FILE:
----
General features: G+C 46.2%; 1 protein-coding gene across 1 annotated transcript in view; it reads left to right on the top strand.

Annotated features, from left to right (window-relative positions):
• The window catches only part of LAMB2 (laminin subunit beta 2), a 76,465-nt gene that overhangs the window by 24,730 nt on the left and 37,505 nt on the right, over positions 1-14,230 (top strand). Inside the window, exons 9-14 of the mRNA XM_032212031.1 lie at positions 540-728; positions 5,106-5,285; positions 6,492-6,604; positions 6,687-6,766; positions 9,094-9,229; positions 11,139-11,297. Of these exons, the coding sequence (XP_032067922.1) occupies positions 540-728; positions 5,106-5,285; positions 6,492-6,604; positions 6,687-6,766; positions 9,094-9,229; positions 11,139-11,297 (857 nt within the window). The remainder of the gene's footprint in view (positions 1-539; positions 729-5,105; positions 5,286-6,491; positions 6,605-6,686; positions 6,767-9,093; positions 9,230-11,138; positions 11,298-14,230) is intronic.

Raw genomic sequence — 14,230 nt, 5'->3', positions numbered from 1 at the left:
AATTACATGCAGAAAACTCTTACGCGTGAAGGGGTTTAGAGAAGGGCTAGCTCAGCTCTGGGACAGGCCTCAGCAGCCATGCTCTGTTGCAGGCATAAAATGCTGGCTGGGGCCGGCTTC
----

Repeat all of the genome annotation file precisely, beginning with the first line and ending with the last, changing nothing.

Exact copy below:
General features: G+C 46.2%; 1 protein-coding gene across 1 annotated transcript in view; it reads left to right on the top strand.

Annotated features, from left to right (window-relative positions):
• The window catches only part of LAMB2 (laminin subunit beta 2), a 76,465-nt gene that overhangs the window by 24,730 nt on the left and 37,505 nt on the right, over positions 1-14,230 (top strand). Inside the window, exons 9-14 of the mRNA XM_032212031.1 lie at positions 540-728; positions 5,106-5,285; positions 6,492-6,604; positions 6,687-6,766; positions 9,094-9,229; positions 11,139-11,297. Of these exons, the coding sequence (XP_032067922.1) occupies positions 540-728; positions 5,106-5,285; positions 6,492-6,604; positions 6,687-6,766; positions 9,094-9,229; positions 11,139-11,297 (857 nt within the window). The remainder of the gene's footprint in view (positions 1-539; positions 729-5,105; positions 5,286-6,491; positions 6,605-6,686; positions 6,767-9,093; positions 9,230-11,138; positions 11,298-14,230) is intronic.

Raw genomic sequence — 14,230 nt, 5'->3', positions numbered from 1 at the left:
AATTACATGCAGAAAACTCTTACGCGTGAAGGGGTTTAGAGAAGGGCTAGCTCAGCTCTGGGACAGGCCTCAGCAGCCATGCTCTGTTGCAGGCATAAAATGCTGGCTGGGGCCGGCTTC